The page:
Ammi Burke loses judicial review after talking over judge and counsel

Judge apologises to barristers for Arthur Cox and Workplace Relations Commission over ‘unacceptable, appalling situation’

Solicitor Ammi Burke: Ms Justice Marguerite Bolger said the court was 'horrified that any litigant, and in particular a qualified solicitor, would conduct themselves in this manner'. Photograph: Collins

Solicitor Ammi Burke has lost her challenge to the rejection of her claim of unfair dismissal by law firm Arthur Cox following her refusal to stop reciting her objections while other lawyers were attempting to speak.

Ms Justice Marguerite Bolger granted an application from the Workplace Relations Commission (WRC) and Arthur Cox to dismiss the case in its entirety due to Ms Burke’s conduct, which she said was “undoubtedly an abuse of process”.

She will give a written ruling explaining her decision at a later stage, but she gave an indicative view that the WRC and Arthur Cox were entitled to their full legal costs

The judge apologised to lawyers representing the WRC and Arthur Cox for having to endure the “unacceptable, appalling situation”.


“The court is horrified that any litigant, and in particular a qualified solicitor, would conduct themselves in this manner before the court,” she said.

The judge made her ruling as Ms Burke was continuously repeating her complaint, at a raised volume, that the court was “litigating the case of Arthur Cox and the WRC”. She was unhappy that the judge supplied printed copies of case law on Thursday afternoon that the judge said was cited in submissions by the WRC and Arthur Cox.

Reciting from a piece of paper, Ms Burke relentlessly asked the judge to take back the printed copies. Two of her brothers, Josiah and Isaac, and her mother, Martina, sat quietly in the row behind her.

However, Martina Burke joined Ms Burke in telling the judge “God will judge you” after the judge said she was dismissing the case.

Arthur Cox’s senior counsel Peter Ward had urged, as the loud oration continued in the background, the court to dismiss the case on account of Ms Burke’s “deliberate and conscious obstruction of the administration of justice” following “fair warning” from the court.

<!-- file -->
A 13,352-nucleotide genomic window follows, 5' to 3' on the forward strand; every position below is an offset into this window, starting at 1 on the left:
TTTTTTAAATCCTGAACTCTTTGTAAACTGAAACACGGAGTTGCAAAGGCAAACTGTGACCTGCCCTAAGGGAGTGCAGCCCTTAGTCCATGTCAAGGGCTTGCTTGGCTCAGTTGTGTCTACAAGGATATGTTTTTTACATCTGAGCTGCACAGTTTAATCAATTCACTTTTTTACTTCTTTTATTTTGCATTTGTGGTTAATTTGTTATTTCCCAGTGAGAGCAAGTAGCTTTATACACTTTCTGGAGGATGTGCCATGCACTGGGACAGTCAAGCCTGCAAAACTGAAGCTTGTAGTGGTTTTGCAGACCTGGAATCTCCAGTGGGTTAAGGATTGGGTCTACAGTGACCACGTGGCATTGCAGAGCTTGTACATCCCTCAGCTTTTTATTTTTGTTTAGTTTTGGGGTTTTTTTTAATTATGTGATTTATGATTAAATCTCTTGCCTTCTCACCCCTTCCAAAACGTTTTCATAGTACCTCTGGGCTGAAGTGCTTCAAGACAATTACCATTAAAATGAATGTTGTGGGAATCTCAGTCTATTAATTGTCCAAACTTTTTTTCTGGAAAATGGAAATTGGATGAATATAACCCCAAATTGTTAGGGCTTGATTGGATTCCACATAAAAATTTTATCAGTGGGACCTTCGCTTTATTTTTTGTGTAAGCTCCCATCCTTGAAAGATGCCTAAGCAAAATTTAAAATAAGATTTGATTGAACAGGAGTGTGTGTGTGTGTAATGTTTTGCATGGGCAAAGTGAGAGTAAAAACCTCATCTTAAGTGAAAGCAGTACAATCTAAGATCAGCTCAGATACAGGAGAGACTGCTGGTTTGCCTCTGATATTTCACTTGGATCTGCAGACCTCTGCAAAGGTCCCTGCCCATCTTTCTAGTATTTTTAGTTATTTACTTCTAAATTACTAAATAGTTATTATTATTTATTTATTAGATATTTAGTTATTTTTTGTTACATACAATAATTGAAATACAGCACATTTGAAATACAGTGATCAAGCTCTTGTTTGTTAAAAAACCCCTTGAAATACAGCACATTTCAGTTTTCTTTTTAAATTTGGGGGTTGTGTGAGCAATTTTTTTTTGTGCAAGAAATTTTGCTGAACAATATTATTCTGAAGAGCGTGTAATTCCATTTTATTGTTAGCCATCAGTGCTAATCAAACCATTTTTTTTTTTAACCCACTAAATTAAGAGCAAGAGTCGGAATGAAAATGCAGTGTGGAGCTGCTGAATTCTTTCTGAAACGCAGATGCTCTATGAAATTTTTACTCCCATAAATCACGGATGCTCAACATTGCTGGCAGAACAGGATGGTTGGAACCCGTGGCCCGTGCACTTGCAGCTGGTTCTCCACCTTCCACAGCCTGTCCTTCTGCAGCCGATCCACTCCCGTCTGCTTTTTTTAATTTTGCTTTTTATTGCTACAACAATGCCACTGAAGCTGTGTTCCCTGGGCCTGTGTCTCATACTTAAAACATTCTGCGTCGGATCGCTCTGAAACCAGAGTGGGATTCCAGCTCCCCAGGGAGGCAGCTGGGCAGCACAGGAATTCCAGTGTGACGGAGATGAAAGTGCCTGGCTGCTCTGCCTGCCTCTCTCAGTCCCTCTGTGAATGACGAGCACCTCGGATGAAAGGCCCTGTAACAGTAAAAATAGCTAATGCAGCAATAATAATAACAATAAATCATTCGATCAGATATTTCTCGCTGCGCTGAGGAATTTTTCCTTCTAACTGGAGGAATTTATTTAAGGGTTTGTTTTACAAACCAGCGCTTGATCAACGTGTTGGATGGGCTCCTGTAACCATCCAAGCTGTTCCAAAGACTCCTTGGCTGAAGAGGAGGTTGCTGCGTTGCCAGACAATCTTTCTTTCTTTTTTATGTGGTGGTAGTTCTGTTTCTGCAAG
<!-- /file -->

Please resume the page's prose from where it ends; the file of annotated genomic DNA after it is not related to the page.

“This behaviour we are being subjected to is precisely the behaviour the adjudication officer was subjected to by Ms Burke and her mother for an entire day,” he said.

Catherine Donnelly, senior counsel for the WRC, said her client was supporting the dismissal application.

Ms Justice Bolger asked for legal authorities that would guide the court on whether it is possible to dismiss a judicial review case due to an applicant’s conduct. Mr Ward said the situation was “probably unprecedented”.

The judge left the courtroom four times throughout Thursday due to Ms Burke persisting to speak over her and counsel.

Earlier, Ms Donnelly had been attempting to make submissions for the WRC.

Ms Justice Bolger said it was “appalling” that Ms Donnelly had to speak while Ms Burke was continuing to voice her discontent. She gave counsel permission to raise her voice to be heard.

The judge then paused the hearing after the stenographer indicated she could not transcribe what Ms Donnelly saying. When the judge returned several minutes later, Ms Burke resumed her speech, resulting in Mr Ward’s application, supported by Ms Donnelly, for the proceedings to be dismissed.

Prior to the disruption, Ms Donnelly said the court could not give “credence” to Ms Burke’s claim that it is legitimate for a litigant to disrupt proceedings if she is dissatisfied with a ruling.

It was “startling”, she said, that Ms Burke argued it was reasonable for her and her mother, Martina, to repeatedly ask WRC adjudication officer Kevin Baneham to reverse his refusal to summon two witnesses and to order law firm Arthur Cox to disclose certain emails Ms Burke wanted.

There is an obligation on litigants to abide by rulings, and a WRC officer is entitled to dismiss a claim due to obstructive conduct, she said.

There was also “no basis” for the court to conclude that the WRC’s guidance is unreasonable, unfair or beyond the WRC’s powers, as is contended by Ms Burke, Ms Donnelly said.

Mr Baneham had rejected Ms Burke’s complaint that she was unfairly dismissed from Arthur Cox in November 2019. In his April 2022 decision, he said he had inquired into her claim but that the hearing could not proceed due to persistent interruptions by members of the Burke family.

Ms Burke, of Castlebar, Co Mayo, submitted to the High Court on Thursday morning that it was “not at all unreasonable” for her and her mother to repeatedly ask the officer to conduct the hearing lawfully.

Ms Burke asked the judge to quash the WRC’s April 2022 decision and to remit her unfair dismissal claim to a different adjudication officer for fresh consideration.

Ms Burke has claimed she had a faultless record during her time at the law firm from May 2016 until she was fired without warning in November 2019.

Opposing her case at the WRC, Arthur Cox, represented by Mr Ward and Mairéad McKenna SC, instructed by Daniel Spring & Co, said she received three months’ pay in lieu of notice and a €70,000 ex gratia payment. The firm accepted reviews of her employment were positive, but certain exchanges she was involved in led to a breakdown of trust and confidence.

On Wednesday, Ms Justice Bolger had refused to recuse herself from hearing the case.

Ellen O'Riordan

Ellen O'Riordan

Ellen O'Riordan is High Court Reporter with The Irish Times